GERNLER, garn'ler, LUKAS: Swiss Reformer; b. at Basel Aug. 19, 1625; d. there Feb. 9, 1675. After completing his theological studies at the age of twenty, he visited Geneva, and then made a tour of France, England, Holland, and Germany. On his return to Basel in 1649, he was appointed deacon in general for all the churches of the city, and in 1653 was made archdeacon (assistant pastor) at the cathedral, becoming president and first pastor three years later. At the same time he was appointed professor of polemics and the encyclopedia of theology, a position which he exchanged for a professorship of the Old Testament in 1665. His opposition to the overtures of John Durie (q.v.) for union resulted in their rejection in 1662 and 1666, and his hostility toward the theology of Saumur was equally marked. He was the chief author of the Syllabus controversiarum, which appeared at Basel in 1662, and prepared the way for the Helvetic Consensus Formula.. His theological writings are of minor importance, though several collections of his sermons have been published. He induced the council to erect an orphan asylum in Basel, and in 1666 edited the Agenda in a form which remained unchanged for the Church of Basel until 1826. Under the title of Antiquttates Gernleriance be published a collection of documents which are one of
Bibliography: Athena liauricm. pp. 48-x. Basel, 1778; K. R. Hageabach, Geschichte . . . der eaten Basler Confession, pp. 187 sqq.,Basel. 1827: idem. Die tAeoZopdache 3chude Basels and Are Lehrar, iv. 31-32, ib. 1880; ADB, ix. 37.
GEROK, g6-r&', KARL: German preacher and poet; b. at Vaihingen-on-theEnz (lb m. n.w. of Stuttgart), Württemberg, Jan.30,1815; d. at Stuttgart Jan. 14, 1890. His father removed to Stuttgart a few weeks after the birth of his son, and there Karl Gerok spent most of his life. As his father and both grandfathers were clergymen, the ministry was his natural vocation. He was educated at thegymnasium of Stuttgartand in 1832 entered the University of Tübingen, where he studied diligently Hegel's philosophy and Schleiermacher'stheology. In 1837 he became his father's vicar in Stuttgart. From 1840 till 1843 he was tutor in Tübingen. In 1844 he became deacon in BSblingen (about 9 miles from Stuttgart), where he had leisure to write numerous treatises and essays for periodicals. In 1849 he became deacon in the Spitalkirche of Stuttgart, in 1851 in the Stfftskirche. In 1852 he was appointed archdeacon in thesame church and dean of the country diocese. In 1862 he became preacher of the Spitalkircheand dean of the town diocese. From 1868 until his death he was court preacher and member of the consistory with the title and rank of prelate. Apart from his activity as pastor and preacher, he held offices as president or member in numerous committees and societies.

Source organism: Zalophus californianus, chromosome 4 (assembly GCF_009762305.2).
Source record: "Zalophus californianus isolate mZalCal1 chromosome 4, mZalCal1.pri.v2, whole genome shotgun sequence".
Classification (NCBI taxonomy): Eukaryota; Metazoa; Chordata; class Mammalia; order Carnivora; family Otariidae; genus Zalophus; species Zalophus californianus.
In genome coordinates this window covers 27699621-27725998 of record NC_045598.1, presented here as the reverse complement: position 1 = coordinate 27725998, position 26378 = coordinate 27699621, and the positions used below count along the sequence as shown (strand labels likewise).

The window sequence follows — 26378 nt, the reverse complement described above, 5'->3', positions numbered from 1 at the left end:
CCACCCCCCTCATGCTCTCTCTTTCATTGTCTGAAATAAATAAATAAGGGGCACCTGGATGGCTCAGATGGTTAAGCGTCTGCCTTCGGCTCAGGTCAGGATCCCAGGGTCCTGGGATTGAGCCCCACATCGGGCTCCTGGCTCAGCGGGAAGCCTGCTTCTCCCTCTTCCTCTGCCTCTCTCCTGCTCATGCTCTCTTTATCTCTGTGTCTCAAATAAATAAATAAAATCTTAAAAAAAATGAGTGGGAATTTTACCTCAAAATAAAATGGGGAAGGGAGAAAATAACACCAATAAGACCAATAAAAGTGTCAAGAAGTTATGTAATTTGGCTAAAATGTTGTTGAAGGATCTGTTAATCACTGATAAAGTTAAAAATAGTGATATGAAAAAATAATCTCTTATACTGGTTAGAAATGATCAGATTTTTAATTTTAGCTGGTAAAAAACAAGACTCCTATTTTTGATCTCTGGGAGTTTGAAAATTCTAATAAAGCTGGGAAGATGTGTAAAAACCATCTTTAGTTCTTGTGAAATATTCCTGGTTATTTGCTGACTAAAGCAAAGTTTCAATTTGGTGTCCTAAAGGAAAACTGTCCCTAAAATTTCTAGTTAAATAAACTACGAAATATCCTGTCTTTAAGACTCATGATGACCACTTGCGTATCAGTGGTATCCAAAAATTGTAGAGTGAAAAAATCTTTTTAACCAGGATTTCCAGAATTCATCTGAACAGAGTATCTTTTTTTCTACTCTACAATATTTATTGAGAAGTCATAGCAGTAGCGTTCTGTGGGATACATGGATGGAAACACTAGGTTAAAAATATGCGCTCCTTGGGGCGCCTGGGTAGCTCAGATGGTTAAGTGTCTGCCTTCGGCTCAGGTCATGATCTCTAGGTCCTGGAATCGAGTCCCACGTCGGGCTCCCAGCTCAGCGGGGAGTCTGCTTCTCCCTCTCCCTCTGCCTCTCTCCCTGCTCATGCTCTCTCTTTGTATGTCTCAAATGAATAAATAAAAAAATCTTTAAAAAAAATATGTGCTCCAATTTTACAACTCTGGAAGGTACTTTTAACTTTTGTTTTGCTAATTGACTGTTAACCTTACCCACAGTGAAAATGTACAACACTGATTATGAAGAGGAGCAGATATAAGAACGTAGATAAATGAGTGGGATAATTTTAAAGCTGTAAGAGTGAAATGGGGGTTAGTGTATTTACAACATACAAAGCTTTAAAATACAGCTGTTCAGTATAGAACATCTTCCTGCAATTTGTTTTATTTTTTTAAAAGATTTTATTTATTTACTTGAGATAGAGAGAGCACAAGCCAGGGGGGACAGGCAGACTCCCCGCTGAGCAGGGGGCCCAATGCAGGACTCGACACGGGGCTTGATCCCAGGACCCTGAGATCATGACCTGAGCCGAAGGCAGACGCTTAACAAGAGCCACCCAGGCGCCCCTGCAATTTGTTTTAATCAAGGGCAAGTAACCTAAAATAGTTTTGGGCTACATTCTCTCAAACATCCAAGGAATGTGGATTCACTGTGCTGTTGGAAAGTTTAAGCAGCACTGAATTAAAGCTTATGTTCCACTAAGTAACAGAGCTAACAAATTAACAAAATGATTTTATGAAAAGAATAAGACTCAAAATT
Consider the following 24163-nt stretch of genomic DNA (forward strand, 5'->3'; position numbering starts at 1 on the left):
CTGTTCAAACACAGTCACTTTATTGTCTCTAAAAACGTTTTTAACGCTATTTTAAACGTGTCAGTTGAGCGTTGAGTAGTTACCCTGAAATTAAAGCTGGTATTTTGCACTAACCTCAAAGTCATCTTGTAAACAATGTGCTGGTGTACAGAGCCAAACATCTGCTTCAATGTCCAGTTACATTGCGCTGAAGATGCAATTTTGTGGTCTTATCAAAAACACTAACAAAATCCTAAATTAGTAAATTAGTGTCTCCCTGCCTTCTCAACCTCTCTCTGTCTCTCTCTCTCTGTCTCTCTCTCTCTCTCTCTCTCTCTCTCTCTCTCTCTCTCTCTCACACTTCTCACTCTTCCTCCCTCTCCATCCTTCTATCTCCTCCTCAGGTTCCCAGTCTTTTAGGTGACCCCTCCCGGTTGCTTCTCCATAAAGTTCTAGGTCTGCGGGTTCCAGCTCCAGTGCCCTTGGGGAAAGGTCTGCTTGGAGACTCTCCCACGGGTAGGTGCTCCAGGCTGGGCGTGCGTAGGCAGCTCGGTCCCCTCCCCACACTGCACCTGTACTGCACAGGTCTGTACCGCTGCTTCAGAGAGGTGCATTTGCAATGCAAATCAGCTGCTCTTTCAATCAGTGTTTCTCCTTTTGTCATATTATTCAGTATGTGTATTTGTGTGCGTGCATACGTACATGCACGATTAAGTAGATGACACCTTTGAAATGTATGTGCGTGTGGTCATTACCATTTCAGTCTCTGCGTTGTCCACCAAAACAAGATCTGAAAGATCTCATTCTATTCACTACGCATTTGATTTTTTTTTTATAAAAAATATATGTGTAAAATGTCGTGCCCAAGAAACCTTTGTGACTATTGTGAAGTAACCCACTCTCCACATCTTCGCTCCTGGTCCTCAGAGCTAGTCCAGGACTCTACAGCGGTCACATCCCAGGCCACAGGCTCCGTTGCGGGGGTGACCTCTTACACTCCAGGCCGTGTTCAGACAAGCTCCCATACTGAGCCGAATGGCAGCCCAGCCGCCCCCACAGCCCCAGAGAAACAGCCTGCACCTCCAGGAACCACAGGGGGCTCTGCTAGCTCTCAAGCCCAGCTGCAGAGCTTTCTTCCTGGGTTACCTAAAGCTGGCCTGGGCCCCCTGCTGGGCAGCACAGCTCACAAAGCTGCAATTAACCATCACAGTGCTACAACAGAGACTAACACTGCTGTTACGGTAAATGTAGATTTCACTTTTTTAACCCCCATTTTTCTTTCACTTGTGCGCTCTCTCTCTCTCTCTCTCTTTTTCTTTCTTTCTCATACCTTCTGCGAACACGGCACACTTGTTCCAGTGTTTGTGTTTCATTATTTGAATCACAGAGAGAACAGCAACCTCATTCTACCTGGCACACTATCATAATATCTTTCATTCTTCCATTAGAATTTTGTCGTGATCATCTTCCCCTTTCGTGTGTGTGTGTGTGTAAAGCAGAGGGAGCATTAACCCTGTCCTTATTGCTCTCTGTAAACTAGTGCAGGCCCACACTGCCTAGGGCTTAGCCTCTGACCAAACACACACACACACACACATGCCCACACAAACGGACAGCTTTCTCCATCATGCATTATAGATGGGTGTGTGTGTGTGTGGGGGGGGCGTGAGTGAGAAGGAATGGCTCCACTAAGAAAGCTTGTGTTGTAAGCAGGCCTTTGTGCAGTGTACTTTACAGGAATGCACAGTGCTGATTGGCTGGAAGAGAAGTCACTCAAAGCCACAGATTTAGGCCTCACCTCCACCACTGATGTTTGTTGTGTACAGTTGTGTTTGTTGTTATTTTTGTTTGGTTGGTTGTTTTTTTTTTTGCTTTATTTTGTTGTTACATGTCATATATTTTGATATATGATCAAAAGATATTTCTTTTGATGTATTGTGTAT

Gerokwas a man in whom the culture of his time and Christian truth stood in living connection. To the harmony of his nature corresponded the mildness of his judgment in regard to others; even in the fall he was able to discover the weak germs of goodness. His sermons were built upon the moral basis of diligence and faithfulness. Although he carefully elaborated and memorized them, they were plain and simple, yet full of life and color. They had always a practical relation to life, and their form and contents were aided by a solemn and edifying delivery that inspired esteem for Christianity even in worldly people. As a poet, Gerok educated his taste by studying the great classics. He kept his productions secret until his mature age, and it was only in his fortieth year that his first poem was published. His poetry had its root in the word of the Bible, and all subjects which he treated-history, the fatherland, and nature-are transfigured by the light of a Christian view of the world. He was essentially a lyric poet. His collections of poems appeared under the titles Palmblatter (Stuttgart, 1857; Eng. transl.,Palm Leaves, London, 1885); Pfingstrosen (Gütersloh, 1864); Blumen oral Sterns (Stuttgart, 1868); Deutsche 0 stern (1871); Auf einsamen Gdngen (1878 ); Der letzte Strauss (1884); UTbter dxm Abendstern (1886 ); Christkind (1887). He published also several volumes of sermons, and Von Jerusalem naeh Rom (Stuttgart, 186k3), Bible studies on the Acts of the Apostles. His "HomileticalSuggestions" to G. V. Lechler's Acts of the Apostles in Lange's Commentary (Bielefeld, 1861)may also be mentioned.
Bibliography: : In the first place as a source stands Gerok's Jupanderinnerungen, Laipsic, 1898. Consult: H. Moeapp. Karl li'erok, sin Bild seines Lebena and Wirkena, Stuttgart, 1$90; idem. Karl Gerok in seiner Wirkaamkeit für den Ouataro-Adolt-Verein, Barmen, 1890: F. Braun, ErinrMrungen an Karl (ierok, Leipsic, 1891; G. Gerok, Karl l3erok, sin Lebenebild aus seinen Briejen and Aufzeichnungen, Stuttgart, 1892.
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